Picky eating is a common part of child development, particularly for toddlers and preschoolers, but it can be frustrating for parents.
Pediatric Nutrition Specialist Tok-Hui Yeap, who is a registered dietitian, often works with parents who struggle with their child’s pickiness to food.
“Kids are very smart. So, when the parent’s frustrated, they channel that type of frustration into them, and they feel like they are inadequate or that they are disappointing their parents,” she says.
If you have a picky eater, try introducing your child to new foods through books or videos and involving them in the meal planning process. “If they are not ready to interact with the food on the table at mealtime, then take them to the grocery store to see and interact with the food outside the home environment,” Tok-Hui says.
Here are some tips to help you get through the picky-eater stage:
- Avoid snacks or milk right before a meal. This can decrease appetite and willingness to try new foods at mealtime.
- Eat meals together as a family as much as possible and always include one or two foods you know your child will eat.
- Instead of letting kids graze throughout the day, open the kitchen at certain times. Then close the kitchen when snack time or mealtime is over.
- Kids need three meals and 0-3 snacks per day, depending on the child and the family. Serving kids meals and snacks routinely every 2-4 hours can go a long way for improving picky eating.
- Allow young kids to explore, touch and play with new foods, within reason.
- If you want your child to eat certain foods, offer it to them repeatedly—and in various ways. It can take 10-15 tries or more for a child to start eating a food they first refused.
Reversing picky eating takes time, so be patient and use positive language with your child. Tok-Hui encourages parents to avoid mealtime battles and not push or argue with their child.
“Always use the phrase ‘You can try it when you are ready’ so it gives them the sense of control that I’m not being forced, and I can interact with that food when I am ready,” Tok-Hui says.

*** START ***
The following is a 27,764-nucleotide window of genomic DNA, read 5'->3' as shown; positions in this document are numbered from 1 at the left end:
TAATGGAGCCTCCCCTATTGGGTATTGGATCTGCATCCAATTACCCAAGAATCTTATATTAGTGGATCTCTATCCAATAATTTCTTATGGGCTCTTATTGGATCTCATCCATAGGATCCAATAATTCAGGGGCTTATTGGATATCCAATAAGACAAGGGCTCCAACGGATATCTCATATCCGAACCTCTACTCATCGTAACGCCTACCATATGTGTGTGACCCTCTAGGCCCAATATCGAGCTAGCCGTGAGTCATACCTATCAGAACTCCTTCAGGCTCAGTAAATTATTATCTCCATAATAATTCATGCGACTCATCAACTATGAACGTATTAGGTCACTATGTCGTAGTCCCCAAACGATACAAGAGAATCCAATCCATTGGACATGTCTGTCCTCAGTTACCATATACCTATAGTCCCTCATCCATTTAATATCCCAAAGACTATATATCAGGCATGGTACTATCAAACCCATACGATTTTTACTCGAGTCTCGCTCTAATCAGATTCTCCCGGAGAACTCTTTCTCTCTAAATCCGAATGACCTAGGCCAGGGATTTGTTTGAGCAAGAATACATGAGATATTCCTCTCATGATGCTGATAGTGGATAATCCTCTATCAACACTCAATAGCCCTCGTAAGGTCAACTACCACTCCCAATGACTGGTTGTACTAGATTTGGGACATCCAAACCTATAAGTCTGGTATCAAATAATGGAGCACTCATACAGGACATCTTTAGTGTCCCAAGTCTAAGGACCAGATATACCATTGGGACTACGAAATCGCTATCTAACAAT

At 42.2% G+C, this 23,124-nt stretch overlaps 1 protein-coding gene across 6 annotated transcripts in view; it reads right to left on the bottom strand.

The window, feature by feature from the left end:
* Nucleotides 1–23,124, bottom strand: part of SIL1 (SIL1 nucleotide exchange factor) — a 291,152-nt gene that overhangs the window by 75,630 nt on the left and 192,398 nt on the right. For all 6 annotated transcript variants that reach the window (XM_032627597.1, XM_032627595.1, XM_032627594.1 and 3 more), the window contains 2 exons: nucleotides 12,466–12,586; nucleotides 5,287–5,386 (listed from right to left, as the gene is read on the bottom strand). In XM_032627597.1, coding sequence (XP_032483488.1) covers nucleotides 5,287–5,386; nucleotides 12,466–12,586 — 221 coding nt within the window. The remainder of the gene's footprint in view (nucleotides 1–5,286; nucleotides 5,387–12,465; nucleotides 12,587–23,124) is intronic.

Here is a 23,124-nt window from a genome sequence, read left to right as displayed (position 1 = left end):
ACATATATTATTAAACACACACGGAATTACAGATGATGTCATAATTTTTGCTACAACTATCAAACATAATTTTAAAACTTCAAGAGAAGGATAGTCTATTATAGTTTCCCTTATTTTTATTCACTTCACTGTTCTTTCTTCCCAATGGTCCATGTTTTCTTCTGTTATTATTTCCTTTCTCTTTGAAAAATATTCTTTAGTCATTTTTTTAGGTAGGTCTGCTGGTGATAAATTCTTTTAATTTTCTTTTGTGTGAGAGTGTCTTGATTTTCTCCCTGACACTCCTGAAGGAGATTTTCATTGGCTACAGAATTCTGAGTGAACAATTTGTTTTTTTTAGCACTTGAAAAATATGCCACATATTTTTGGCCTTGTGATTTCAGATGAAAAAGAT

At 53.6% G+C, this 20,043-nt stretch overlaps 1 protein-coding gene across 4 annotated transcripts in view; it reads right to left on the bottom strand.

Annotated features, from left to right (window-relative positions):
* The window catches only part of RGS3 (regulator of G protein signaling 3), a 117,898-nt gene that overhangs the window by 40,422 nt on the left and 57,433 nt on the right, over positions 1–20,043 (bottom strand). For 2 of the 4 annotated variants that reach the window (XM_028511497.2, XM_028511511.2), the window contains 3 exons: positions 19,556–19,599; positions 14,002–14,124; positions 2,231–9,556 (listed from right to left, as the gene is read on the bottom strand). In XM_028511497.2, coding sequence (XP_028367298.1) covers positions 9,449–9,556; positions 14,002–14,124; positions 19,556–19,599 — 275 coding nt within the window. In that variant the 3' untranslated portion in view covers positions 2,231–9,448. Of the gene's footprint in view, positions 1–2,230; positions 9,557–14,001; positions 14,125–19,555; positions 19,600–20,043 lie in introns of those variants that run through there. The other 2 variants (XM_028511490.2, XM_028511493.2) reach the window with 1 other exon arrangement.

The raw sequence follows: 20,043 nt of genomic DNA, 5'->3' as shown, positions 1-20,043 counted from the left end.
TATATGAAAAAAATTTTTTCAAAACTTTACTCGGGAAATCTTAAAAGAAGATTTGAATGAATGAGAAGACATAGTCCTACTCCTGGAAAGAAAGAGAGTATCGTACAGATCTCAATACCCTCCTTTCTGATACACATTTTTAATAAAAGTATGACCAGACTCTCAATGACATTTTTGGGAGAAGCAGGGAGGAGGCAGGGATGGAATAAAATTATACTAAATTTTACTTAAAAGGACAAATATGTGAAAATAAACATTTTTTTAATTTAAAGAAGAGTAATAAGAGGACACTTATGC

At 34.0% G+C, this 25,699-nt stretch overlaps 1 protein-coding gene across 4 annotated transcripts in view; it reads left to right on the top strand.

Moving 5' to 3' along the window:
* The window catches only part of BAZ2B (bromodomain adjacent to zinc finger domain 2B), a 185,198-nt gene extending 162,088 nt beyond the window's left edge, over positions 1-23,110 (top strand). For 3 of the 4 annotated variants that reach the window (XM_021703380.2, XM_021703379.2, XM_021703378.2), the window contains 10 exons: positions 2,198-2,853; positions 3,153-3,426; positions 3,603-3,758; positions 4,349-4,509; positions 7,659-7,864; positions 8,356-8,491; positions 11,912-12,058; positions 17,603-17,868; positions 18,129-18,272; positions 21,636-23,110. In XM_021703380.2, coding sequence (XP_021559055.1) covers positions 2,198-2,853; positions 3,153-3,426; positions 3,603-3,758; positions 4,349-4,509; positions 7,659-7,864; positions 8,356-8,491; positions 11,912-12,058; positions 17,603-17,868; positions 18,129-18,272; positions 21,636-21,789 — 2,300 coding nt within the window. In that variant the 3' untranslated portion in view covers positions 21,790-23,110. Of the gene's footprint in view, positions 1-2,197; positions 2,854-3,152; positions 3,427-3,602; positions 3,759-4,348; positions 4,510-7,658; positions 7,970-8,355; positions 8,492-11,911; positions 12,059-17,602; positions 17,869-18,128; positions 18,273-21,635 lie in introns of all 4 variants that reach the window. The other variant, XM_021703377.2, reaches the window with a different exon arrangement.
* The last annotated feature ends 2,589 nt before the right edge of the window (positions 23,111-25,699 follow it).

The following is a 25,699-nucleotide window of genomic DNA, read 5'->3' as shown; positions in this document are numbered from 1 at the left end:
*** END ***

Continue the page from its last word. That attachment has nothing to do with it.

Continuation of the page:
As outlined on Tok-Hui’s website, there are types of issues that can affect picky eating. Some involve physical or psychological barriers. She finds that it’s a 50/50 split between children she sees who are picky due to a phase and children who have an underlying issue causing their pickiness.
Some children’s pickiness can seem extreme, Tok Hui says. “Extreme picky eating are children who have less than 25-30 types of foods that they will eat and they will omit a certain food group. So, for example, they will not eat vegetables at all or any type of meat or any type of protein at all.”
Pediatrician Dr. Pilar Bradshaw says if you are concerned that your child’s pickiness is extreme, talk with your doctor. “If your child is getting older than 4 or 5 years old and is very restrictive, that may be something to talk to your doctor about,” she says.
Sometimes, “pickiness” can be caused by an underlying medical issue or your child could benefit from a referral to a feeding specialist.
“Sometimes, kids just aren’t hungry and that’s OK,” Dr. Bradshaw says. “If they are routinely unable to eat or seem to be visibly losing weight or something medical seems to be happening, take them to your pediatrician.”
For additional information on this common issue, check out the following websites: